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A look at the school, the races and the future of this unique 'sport'
See how nearly every bicycle saddle is made
Ever wonder how FSA does it? Take a walk through the factory and find out
Classic Colnago steel frame with gorgeous pantographed Campagnolo components
Boonen, Gilbert, Greipel, and Démare headline
Belgian Champion Tom Boonen (Omega Pharma - QuickStep)
In yesteryear, February racing was a distinctly Mediterranean affair, with the peloton easing its way back into action in frigid temperatures on the French Riviera or in Mallorca. Those races are still there, thankfully, but in an era of ever-increasing globalisation, the peloton's early-season centre of gravity has shifted eastwards, to the Persian Gulf.
After the inaugural Dubai Tour draws to a close on Saturday, the Middle Eastern road show continues immediately with the Tour of Qatar, from February 9th to 14th. Since its inception in 2002, the race has gradually evolved from somewhat of a novelty to something of a necessity - a growing number of riders have been persuaded that the road to success on the cobbles in April runs through the desert in February.
The embodiment of that belief is Tom Boonen (Omega Pharma-QuickStep), who has won the Tour of Qatar outright on four occasions - in 2006, 2008, 2009 and 2012 - and in each of those years, he has gone on to win the Tour of Flanders, Paris-Roubaix or both. Of course, the week that begins with the Ronde and ends in Hell is the most important of Boonen's season, and victory in Qatar will not be an end unto itself.
That said, after an injury-plagued 2013, Boonen will doubtless jump on any opportunity to confirm the form he displayed at the recent Tour de San Luis. In the absence of 2013 winner Mark Cavendish, Boonen leads a strong Omega Pharma-QuickStep delegation, which also features Niki Terpstra, Iljo Keisse and Gert Steegmans, as well as fast man Andy Fenn.
Boonen's great rival on the pavé, Fabian Cancellara (Trek Factory Racing) will also be in Qatar, as part of a three-leg Middle Eastern stint that also includes Dubai and the Tour of Oman. The 10.9km time trial on the Lusail motor circuit should be to the Swiss rider's liking. While he struggled in a similar test in Dubai, one imagines Cancellara will be a very different proposition with a week's racing in his legs.
Indeed, the start list of the Tour of Qatar reads like a who's who of the spring classics. Double Tour of Flanders winner Stijn Devolder joins Cancellara in the Trek line-up, while Philippe Gilbert and Greg Van Avermaet have both decided to start their seasons in Qatar. Third in last year's Ronde, Jurgen Roelandts (Lotto-Belisol) is also in action, as well as Heinrich Haussler (IAM Cycling) and Lars Boom (Belkin), while part of Sky's classics unit has jetted in from Australia, including Bernhard Eisel and Ian Stannard.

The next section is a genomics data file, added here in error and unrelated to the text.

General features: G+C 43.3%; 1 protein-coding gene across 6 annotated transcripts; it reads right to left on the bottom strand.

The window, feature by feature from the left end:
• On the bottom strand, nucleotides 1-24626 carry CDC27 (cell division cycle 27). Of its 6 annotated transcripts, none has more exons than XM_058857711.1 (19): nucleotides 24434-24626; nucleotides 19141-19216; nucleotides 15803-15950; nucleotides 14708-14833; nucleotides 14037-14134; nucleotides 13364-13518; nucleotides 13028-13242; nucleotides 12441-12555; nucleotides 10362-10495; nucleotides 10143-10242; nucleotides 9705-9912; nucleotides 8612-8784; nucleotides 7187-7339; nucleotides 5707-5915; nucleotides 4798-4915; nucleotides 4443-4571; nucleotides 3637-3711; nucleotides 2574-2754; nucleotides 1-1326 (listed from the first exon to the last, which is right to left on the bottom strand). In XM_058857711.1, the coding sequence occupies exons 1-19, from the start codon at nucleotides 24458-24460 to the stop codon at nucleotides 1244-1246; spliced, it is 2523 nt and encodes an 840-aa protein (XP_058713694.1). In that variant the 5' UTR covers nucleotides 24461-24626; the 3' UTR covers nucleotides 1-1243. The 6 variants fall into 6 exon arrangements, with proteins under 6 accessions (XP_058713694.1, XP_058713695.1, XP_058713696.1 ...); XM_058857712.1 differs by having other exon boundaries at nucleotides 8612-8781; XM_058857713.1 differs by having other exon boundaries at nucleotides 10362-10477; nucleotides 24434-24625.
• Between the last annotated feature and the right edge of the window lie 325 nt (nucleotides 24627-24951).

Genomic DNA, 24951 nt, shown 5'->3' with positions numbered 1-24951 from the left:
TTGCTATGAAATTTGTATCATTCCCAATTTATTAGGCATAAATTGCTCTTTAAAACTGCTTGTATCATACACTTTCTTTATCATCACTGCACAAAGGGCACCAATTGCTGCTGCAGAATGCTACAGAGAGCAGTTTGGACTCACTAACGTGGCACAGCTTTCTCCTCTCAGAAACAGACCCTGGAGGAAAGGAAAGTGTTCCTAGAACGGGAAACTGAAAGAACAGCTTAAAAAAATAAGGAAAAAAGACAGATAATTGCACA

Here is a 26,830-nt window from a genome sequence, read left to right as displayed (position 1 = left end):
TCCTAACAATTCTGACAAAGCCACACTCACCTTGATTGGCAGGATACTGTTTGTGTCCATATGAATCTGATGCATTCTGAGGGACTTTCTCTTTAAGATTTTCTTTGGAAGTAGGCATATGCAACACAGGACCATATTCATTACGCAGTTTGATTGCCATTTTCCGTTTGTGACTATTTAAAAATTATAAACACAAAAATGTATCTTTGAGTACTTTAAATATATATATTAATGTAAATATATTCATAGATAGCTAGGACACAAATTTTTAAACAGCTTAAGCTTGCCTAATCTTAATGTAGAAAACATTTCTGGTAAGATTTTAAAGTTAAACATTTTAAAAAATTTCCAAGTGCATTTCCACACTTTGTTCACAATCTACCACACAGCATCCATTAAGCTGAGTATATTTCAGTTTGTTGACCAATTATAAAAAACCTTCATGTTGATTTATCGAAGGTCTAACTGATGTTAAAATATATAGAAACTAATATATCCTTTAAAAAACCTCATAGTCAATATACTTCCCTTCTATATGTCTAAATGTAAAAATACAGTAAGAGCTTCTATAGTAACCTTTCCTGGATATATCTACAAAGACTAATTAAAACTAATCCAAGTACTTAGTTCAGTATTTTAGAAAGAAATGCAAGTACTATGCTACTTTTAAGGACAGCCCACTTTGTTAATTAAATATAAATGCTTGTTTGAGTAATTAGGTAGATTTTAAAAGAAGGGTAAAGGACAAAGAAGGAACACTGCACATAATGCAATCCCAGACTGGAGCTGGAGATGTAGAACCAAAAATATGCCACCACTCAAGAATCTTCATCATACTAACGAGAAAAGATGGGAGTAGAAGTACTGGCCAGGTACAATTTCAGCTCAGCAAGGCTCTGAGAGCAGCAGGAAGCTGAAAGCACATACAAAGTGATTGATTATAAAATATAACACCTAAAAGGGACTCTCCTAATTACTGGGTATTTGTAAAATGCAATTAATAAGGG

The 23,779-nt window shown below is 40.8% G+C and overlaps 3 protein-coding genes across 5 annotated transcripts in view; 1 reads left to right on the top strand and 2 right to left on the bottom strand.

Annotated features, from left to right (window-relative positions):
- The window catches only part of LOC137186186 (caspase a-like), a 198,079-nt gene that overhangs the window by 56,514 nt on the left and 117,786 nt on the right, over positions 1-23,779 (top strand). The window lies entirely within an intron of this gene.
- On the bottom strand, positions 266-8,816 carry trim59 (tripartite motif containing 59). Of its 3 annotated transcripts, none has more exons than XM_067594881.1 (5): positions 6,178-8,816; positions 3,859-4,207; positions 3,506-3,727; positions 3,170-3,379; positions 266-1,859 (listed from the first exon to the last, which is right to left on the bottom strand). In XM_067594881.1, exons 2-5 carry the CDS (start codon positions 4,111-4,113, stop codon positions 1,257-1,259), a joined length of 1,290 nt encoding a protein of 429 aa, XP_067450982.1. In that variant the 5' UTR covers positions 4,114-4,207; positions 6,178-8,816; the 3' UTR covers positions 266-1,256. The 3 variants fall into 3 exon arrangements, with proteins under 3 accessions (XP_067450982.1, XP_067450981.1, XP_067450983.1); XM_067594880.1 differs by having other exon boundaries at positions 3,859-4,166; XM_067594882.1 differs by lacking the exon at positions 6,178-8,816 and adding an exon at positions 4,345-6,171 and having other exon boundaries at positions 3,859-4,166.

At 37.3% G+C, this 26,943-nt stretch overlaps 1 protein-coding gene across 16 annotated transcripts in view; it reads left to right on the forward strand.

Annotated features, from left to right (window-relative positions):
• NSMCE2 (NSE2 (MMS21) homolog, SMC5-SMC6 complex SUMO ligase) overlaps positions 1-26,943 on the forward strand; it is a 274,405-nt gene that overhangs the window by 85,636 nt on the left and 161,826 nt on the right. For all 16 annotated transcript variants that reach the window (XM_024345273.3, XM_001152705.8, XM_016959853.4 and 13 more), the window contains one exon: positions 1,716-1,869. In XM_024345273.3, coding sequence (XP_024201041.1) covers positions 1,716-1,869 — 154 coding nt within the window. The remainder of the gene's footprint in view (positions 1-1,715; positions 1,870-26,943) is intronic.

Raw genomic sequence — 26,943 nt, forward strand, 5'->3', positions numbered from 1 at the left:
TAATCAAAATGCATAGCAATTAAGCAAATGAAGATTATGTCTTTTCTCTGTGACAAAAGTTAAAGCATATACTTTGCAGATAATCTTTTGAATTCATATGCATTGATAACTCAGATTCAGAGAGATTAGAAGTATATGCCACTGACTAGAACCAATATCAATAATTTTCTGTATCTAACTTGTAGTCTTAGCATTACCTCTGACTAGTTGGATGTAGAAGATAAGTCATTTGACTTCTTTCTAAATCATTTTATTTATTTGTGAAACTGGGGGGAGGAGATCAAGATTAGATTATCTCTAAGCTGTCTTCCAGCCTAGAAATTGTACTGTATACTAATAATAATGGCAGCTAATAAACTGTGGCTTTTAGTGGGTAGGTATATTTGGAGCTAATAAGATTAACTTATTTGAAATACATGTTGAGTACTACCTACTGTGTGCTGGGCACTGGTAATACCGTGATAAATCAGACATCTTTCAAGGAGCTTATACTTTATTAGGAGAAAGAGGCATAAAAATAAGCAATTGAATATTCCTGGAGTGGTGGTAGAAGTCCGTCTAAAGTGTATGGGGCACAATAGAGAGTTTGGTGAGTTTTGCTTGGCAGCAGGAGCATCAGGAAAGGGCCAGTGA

The stiff crosswinds of the Qatari peninsula make the race an ideal warm-weather test site for the elbow-to-elbow combat of the spring classics, but the flat nature of the parcours means that there are ample rewards on offer for the sprinters, as Cavendish and Mark Renshaw (2011) have demonstrated in recent years.
While Cavendish and Marcel Kittel are both absent this year, there is still plenty of sprinting talent in the Tour of Qatar peloton, with André Greipel (Lotto-Belisol) topping the bill. Remarkably, the German has not raced here since 2005, but after opening his account in Australia last month, Greipel will be expected to add to his running tally in Qatar.
Other fast finishers in the race include Alexander Kristoff (Katusha) – a man who also harbours ambitions for the classics, of course - Arnaud Démare (FDJ.fr), Theo Bos (Belkin), Elia Viviani (Cannondale), Daniele Bennati (Tinkoff-Saxo) and Irish youngster Sam Bennett (NetApp-Endura).
As ever, the route in Qatar will be a flat one, but in the absence of any discernible shelter on the roadside, the effects of the slightest crosswind are amplified enormously. Because of their numerous sharp changes in direction, stages 2 to Al Khor Corniche and 5 to Madinat al Shaminal could prove the most demanding. That said, whoever wins the individual time trial at Lusail on stage 3 will be in a commanding position to go on and claim overall honours.
*Tour of Qatar 2014: Stages*
Sunday February 9, Stage 1: Al Wakra - Dukhan Beach, 135.5km
Monday February 10, Stage 2: Camel Race Track - Al Khor Corniche, 160.5km
Tuesday February 11, Stage 3: Lusail Circuit, 10.9km - individual time trial
Wednesday February 12, Stage 4: Dukhan - Mesaieed, 135km
Thursday February 13, Stage 5: Al Zubara Fort - Madinat Al Shamal, 159km
Friday February 14, Stage 6: Sealine Beach Resort - Doha Corniche, 113.5km